Seeing it was in his financial interest to do so, Mr. Mutual of Omaha agreed. Hardly an hour passed, however, before a man named Big Casino called Mr. Exxon-Mobil from Macau, China. “If you can somehow manage to bring Israel into the equation, I’ll be more than happy to contribute twenty or so millions to your defense fund,” he said.  “Much more, if necessary.”

“Would that be Hong Kong Dollars, Chinese Renminbi, or U.S. Dollars?” asked Mr. E-M.

“I can do it in Swiss Francs if you like,” answered Mr. Big Casino. “To get around the matter of taxes, I keep a bunch of my money where my friend Mr. Mittens keeps his.”

A few weeks passed, during which time a multitude of groups formed to funnel money into negative advertising. “The best that money can buy,” Mr. Exxon-Mobil said in private to one of his  very dear friends, Mr. Good-For-What-Ails-You, the man in charge of Faux News. “Spread the word: the government is run by a group of foreign devils conspiring to deprive our citizens of their Constitutional rights.  Spread the word far, and spread it wide.”

It wasn’t long before Mr. National Repeating Rifle decided to get into the fray. “If you help me grease everyone’s palm with a gun, I’ll come aboard and help you fight to keep the government from taking away every child’s binky,” he said.

Mr. Exxon-Mobil had no idea that binkys were under attack, but he cheerfully accepted the offer from Mr. Rifle.  After all, what harm could come from everyone owning a gun?

Others heard about Mr. Exxon-Mobil’s situation through something called the Limburger Grapevine, the 24-hour-a-day messenger service that was famous for putting the words Truth and Reason into the wastepaper basket and the words Lie and Innuendo into everyday use.

As a result, a great many otherwise nameless individuals immediately saw pie in the sky in the great by and by, so they became Limburger disciples. Dressed as teapots, they went forth to see how many people they could scare into parting with their hard-earned sugar. Military generals joined hands with gentlemen of business to pat each other on the back, and soon folks in all parts of the nation were convinced that rather than being a bad man performing dirty deeds, Mr. Exon-Mobil was a good man, a charitable man, the prime example of what a trickle-down person should be.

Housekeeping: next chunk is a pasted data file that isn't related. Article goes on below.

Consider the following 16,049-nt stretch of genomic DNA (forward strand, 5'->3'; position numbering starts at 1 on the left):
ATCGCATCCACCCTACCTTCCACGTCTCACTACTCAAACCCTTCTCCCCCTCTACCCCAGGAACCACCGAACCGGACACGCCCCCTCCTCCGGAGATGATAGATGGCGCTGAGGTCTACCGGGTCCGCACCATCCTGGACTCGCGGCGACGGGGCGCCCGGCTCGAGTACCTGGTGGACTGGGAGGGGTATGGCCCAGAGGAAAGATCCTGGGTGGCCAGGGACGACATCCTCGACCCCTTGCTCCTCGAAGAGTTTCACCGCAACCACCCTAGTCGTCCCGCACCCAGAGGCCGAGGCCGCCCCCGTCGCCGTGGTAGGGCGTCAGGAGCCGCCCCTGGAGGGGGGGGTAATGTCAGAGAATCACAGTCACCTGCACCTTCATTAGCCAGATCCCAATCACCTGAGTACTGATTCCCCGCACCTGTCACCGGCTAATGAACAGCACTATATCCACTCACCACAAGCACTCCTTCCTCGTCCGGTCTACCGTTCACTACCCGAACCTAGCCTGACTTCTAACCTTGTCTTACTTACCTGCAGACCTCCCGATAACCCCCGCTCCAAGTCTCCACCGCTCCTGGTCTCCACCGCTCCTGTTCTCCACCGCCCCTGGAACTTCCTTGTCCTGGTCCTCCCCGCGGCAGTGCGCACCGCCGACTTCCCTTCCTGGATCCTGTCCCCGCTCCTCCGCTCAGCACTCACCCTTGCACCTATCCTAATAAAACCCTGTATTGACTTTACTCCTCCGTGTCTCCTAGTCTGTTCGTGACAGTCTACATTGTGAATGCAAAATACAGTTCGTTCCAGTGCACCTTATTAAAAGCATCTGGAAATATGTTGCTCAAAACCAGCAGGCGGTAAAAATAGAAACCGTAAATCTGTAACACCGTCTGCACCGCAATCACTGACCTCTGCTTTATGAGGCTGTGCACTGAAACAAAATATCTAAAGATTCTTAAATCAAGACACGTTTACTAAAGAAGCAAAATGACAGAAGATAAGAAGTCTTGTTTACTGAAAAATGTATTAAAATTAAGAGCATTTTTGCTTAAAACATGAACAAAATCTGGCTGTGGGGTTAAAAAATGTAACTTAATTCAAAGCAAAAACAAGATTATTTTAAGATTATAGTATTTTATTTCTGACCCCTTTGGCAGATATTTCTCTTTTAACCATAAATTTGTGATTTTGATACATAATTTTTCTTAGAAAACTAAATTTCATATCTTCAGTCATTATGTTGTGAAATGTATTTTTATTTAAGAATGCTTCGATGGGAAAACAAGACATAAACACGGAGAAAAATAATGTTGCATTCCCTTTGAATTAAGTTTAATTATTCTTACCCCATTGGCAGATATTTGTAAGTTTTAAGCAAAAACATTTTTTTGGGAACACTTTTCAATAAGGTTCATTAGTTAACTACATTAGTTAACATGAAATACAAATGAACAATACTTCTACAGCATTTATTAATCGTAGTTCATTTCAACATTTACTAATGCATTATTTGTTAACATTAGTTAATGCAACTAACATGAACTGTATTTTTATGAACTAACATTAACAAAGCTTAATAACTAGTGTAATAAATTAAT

Quite naturally, Mr. Mittens, a rather woolly-thinking man who thought most highly of himself, concluded that if he played his spotless self right he could become the leader of the entire western world. He could achieve that, he reckoned, by joining up with Mr. Exxon-Mobil, Mr. Big Casino, Mr. Mutual of Omaha, and all the rest. To get Mr. Huge Pharmaceuticals and Mr. Small Business on board, he made vague promises here, there, and everywhere.

“Down With Medicare! Down With Social Security! Down with Medicaid! Down With Women’s Rights! No Abortions, No Food Stamps, No Welfare!” he barked.

He was soon joined by a growing force of nincompoops who misunderstood him. He meant to destroy every social program that had ever been put in place by the Democrats to help American citizens. But they thought Mr. Mittens was saying he’d make life easier for them by giving them high-paying jobs that would make each and every one of them as prosperous as he and his friends were. “And we’d have bank accounts in Bern and Bermuda too,” one was heard to say.

“Oh, goodness gracious, no,” his good friend Mr. Hairy Rawhide chuckled.  “Obviously they are using only 47%  of their intelligence! But it shows our lies are working, so you go for it, Mr. Mittens. Go for it and make their day.”

J. Edgar Hoover and Me: Undercover for the Federal Bureau of Investigation During the Vietnam War

Composite image of Jody Gorran and J. Edgar Hoover

As an ambitious George Washington University student during the Vietnam War, Jody Gorran came to share John Steinbeck’s dim view of J. Edgar Hoover. Becoming an undercover operative for the Federal Bureau of Investigation and posing as a member of Students for a Democratic Society led to a personal crisis of conscience, changing his mind about politics and altering his plans for a government career. An avid Steinbeck reader, he relates his education in the turbulent politics of the Vietnam War era, explaining how he became involved with the FBI and why he risked reprisal by extricating himself from the agency following an accidental George Washington University building takeover that caused injury and led to punishment. His account, published here in his own words with photos he supplied, provides fresh insights into a divisive period in the life of America, John Steinbeck, and a college freshman on the front line of domestic dissent. The parallels with Steinbeck’s life and times are striking, and the lessons Jody learned still apply.—Ed.